Psychologist Barbara Fredrickson explains this mechanism through the Broaden-and-Build theory. The theory claims that negative emotions or challenging situations may block and narrow the thought and action capacity of the person. This causes to quick and decisive moves, where these actions or ‘reactions’ may carry immediate benefit or loss. However, in state of positive emotions, or feeling of confidence, person’s thought and action processing is broadened. The thoughts and actions the mind generates are widened with more potential outcomes; the broadened state allows individuals to grow the capacity to generate more alternative thoughts and actions, and maintain more enduring psychological, physical, intellectual, and social resources. To summarize, while the track of resistance narrows and blocks our capacity of thought and action, the track of acceptance generates an infrastructure to broadening and building it. So, whatever present moment has for us, it is better to accept and then act, for a positive transformation and well-being.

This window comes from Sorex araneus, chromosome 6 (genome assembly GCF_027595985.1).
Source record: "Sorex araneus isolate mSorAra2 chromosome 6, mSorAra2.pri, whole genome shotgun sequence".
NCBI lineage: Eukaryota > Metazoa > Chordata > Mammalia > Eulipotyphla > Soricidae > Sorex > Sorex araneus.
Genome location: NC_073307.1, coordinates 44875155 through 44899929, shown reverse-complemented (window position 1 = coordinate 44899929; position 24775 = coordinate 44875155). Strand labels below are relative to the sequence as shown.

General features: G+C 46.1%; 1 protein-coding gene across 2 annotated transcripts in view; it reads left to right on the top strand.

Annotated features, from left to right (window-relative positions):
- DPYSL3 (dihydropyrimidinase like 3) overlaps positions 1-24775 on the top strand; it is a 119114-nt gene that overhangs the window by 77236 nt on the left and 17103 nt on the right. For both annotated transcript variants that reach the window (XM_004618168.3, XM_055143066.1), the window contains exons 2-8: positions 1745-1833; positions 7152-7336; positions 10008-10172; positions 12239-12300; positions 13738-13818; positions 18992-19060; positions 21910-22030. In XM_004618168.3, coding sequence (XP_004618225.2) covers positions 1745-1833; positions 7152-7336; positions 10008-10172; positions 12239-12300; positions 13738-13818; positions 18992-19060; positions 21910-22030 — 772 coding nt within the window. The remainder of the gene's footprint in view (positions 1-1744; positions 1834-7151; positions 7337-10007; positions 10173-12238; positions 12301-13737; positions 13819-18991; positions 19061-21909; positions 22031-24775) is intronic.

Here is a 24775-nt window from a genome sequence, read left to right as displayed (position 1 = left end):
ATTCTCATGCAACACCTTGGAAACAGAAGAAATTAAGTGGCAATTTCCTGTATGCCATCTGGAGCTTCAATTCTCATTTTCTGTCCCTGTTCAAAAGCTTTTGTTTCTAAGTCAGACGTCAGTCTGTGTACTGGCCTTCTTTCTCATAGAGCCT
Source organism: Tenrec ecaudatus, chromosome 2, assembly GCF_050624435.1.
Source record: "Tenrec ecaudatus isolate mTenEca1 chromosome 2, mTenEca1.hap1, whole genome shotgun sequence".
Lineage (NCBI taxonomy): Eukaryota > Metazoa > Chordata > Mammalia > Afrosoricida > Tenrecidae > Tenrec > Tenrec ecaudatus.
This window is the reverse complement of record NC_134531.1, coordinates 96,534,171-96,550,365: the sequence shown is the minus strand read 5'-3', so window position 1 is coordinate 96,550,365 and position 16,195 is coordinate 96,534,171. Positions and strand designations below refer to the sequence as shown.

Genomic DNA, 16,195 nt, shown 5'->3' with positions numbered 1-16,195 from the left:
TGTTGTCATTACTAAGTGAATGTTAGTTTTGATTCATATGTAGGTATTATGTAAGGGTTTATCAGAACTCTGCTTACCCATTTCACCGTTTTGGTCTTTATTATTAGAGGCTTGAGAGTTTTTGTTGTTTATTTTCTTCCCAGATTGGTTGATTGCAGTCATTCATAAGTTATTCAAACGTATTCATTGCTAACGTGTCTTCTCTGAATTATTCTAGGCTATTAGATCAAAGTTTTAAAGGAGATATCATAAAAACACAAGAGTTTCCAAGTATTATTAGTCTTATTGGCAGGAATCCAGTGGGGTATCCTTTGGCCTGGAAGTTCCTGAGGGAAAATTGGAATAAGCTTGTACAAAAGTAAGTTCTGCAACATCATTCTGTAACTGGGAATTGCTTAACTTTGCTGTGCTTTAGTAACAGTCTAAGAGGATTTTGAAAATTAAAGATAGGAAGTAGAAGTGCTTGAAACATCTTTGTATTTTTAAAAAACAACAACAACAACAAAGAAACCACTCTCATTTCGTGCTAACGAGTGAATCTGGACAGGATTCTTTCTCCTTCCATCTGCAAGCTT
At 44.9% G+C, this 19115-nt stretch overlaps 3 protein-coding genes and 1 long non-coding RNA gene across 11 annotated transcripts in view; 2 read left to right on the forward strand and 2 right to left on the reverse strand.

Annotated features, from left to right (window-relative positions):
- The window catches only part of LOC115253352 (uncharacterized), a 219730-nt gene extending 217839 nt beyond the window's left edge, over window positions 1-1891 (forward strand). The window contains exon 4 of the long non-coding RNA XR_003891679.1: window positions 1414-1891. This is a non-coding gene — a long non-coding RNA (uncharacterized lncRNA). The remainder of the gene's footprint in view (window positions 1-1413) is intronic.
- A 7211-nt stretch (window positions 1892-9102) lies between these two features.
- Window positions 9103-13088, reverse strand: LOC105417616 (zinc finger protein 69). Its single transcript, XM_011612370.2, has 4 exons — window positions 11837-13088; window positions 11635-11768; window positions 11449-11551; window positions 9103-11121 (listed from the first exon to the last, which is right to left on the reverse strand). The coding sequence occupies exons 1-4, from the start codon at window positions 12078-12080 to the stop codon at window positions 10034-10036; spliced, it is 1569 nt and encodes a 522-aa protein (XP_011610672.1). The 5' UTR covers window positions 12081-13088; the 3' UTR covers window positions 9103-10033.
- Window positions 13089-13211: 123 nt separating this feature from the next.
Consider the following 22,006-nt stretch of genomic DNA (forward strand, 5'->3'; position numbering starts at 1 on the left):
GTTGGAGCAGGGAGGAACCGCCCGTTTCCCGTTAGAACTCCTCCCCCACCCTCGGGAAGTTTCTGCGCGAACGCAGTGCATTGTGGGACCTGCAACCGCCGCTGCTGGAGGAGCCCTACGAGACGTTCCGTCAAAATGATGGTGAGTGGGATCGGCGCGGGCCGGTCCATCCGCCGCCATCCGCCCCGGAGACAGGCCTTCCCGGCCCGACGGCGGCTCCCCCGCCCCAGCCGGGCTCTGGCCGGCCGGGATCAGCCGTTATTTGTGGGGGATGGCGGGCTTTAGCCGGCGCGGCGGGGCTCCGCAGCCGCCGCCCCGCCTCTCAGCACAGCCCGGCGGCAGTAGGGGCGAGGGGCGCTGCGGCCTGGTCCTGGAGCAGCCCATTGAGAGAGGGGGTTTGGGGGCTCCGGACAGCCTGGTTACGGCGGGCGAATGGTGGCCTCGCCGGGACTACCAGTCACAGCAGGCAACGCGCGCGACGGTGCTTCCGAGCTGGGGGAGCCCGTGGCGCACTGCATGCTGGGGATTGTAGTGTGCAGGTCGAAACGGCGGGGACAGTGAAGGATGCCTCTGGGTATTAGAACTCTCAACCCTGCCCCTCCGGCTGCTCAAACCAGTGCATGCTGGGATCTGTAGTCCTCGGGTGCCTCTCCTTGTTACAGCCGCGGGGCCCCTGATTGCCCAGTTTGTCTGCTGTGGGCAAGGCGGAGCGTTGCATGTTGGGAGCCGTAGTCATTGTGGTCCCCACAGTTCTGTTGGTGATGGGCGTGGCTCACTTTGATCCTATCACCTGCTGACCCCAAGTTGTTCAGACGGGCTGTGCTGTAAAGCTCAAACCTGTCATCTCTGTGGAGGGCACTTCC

Acceptance involves two major concepts: ‘let go’ and ‘let be’; that may also be associated with forgive and forget. Let’s imagine two scenarios. Scenario 1: You are driving in the rush hour. Despite checking the routes, you have deliberately taken the one with heavy traffic. Feeling frustrated of your wrong choice, you get angry with yourself and wish you hadn’t taken that last turn! Perhaps, swept away into the negative emotions with “if only I hadn’t taken that turn!!!” and judging or scolding yourself until you arrive your destination. What is it that you have done to deserve such self-treatment? You had chosen among many alternatives and went on with your choice! It’s unfortunate that your pick turned out to be a wrong one! It could have been the opposite. Meanwhile, this doesn’t change the fact that, once you have picked one choice, you let the other alternatives go. So, you had already let them go! Why now, is it so difficult to let the negative emotion of wrong decision-making go? Aren’t we, allowed to make mistakes, and to forgive ourselves? Who prevents us from doing that? It is us who will ban or allow ourselves from forgiving and accepting. Bottom line; acceptance is directly related with forgiving and letting go!